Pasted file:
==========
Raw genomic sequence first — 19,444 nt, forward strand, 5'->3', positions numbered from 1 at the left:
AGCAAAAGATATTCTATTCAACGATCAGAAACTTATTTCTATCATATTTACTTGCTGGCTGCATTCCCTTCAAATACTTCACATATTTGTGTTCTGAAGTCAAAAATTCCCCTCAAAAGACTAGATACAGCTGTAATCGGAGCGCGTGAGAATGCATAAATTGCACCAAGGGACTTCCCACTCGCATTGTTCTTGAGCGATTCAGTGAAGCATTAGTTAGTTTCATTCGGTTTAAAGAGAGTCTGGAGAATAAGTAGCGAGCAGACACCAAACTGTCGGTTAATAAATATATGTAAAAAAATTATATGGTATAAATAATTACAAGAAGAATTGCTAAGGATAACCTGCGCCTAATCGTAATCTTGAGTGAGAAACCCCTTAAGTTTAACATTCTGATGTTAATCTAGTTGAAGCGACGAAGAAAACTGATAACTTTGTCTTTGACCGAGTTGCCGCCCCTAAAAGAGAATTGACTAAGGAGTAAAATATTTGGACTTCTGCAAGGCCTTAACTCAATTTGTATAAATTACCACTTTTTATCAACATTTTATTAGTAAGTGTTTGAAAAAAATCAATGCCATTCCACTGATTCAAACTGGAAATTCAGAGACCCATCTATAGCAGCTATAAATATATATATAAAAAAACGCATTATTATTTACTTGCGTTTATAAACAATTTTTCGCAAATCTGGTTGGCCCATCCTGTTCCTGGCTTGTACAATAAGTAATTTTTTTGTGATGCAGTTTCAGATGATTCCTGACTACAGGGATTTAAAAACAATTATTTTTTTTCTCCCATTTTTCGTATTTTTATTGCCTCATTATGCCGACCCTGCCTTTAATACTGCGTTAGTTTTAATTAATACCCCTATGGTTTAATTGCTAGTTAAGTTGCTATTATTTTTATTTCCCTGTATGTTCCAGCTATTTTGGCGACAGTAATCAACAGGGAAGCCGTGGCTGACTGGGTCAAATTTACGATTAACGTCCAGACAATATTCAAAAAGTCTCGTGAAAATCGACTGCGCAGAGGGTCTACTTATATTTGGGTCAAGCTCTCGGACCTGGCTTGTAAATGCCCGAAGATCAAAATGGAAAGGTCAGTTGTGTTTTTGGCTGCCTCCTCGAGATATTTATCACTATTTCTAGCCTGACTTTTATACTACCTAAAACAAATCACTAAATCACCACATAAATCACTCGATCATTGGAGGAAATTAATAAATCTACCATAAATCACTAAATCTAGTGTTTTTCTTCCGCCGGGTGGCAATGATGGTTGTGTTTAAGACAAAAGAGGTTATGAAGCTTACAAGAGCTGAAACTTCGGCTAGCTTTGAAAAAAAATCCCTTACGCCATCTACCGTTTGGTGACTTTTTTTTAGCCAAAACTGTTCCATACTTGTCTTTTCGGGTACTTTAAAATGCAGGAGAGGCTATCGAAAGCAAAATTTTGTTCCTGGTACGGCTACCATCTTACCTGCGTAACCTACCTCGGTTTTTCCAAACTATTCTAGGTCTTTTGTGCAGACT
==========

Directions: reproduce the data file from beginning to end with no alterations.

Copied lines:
Raw genomic sequence first — 19,444 nt, forward strand, 5'->3', positions numbered from 1 at the left:
AGCAAAAGATATTCTATTCAACGATCAGAAACTTATTTCTATCATATTTACTTGCTGGCTGCATTCCCTTCAAATACTTCACATATTTGTGTTCTGAAGTCAAAAATTCCCCTCAAAAGACTAGATACAGCTGTAATCGGAGCGCGTGAGAATGCATAAATTGCACCAAGGGACTTCCCACTCGCATTGTTCTTGAGCGATTCAGTGAAGCATTAGTTAGTTTCATTCGGTTTAAAGAGAGTCTGGAGAATAAGTAGCGAGCAGACACCAAACTGTCGGTTAATAAATATATGTAAAAAAATTATATGGTATAAATAATTACAAGAAGAATTGCTAAGGATAACCTGCGCCTAATCGTAATCTTGAGTGAGAAACCCCTTAAGTTTAACATTCTGATGTTAATCTAGTTGAAGCGACGAAGAAAACTGATAACTTTGTCTTTGACCGAGTTGCCGCCCCTAAAAGAGAATTGACTAAGGAGTAAAATATTTGGACTTCTGCAAGGCCTTAACTCAATTTGTATAAATTACCACTTTTTATCAACATTTTATTAGTAAGTGTTTGAAAAAAATCAATGCCATTCCACTGATTCAAACTGGAAATTCAGAGACCCATCTATAGCAGCTATAAATATATATATAAAAAAACGCATTATTATTTACTTGCGTTTATAAACAATTTTTCGCAAATCTGGTTGGCCCATCCTGTTCCTGGCTTGTACAATAAGTAATTTTTTTGTGATGCAGTTTCAGATGATTCCTGACTACAGGGATTTAAAAACAATTATTTTTTTTCTCCCATTTTTCGTATTTTTATTGCCTCATTATGCCGACCCTGCCTTTAATACTGCGTTAGTTTTAATTAATACCCCTATGGTTTAATTGCTAGTTAAGTTGCTATTATTTTTATTTCCCTGTATGTTCCAGCTATTTTGGCGACAGTAATCAACAGGGAAGCCGTGGCTGACTGGGTCAAATTTACGATTAACGTCCAGACAATATTCAAAAAGTCTCGTGAAAATCGACTGCGCAGAGGGTCTACTTATATTTGGGTCAAGCTCTCGGACCTGGCTTGTAAATGCCCGAAGATCAAAATGGAAAGGTCAGTTGTGTTTTTGGCTGCCTCCTCGAGATATTTATCACTATTTCTAGCCTGACTTTTATACTACCTAAAACAAATCACTAAATCACCACATAAATCACTCGATCATTGGAGGAAATTAATAAATCTACCATAAATCACTAAATCTAGTGTTTTTCTTCCGCCGGGTGGCAATGATGGTTGTGTTTAAGACAAAAGAGGTTATGAAGCTTACAAGAGCTGAAACTTCGGCTAGCTTTGAAAAAAAATCCCTTACGCCATCTACCGTTTGGTGACTTTTTTTTAGCCAAAACTGTTCCATACTTGTCTTTTCGGGTACTTTAAAATGCAGGAGAGGCTATCGAAAGCAAAATTTTGTTCCTGGTACGGCTACCATCTTACCTGCGTAACCTACCTCGGTTTTTCCAAACTATTCTAGGTCTTTTGTGCAGACT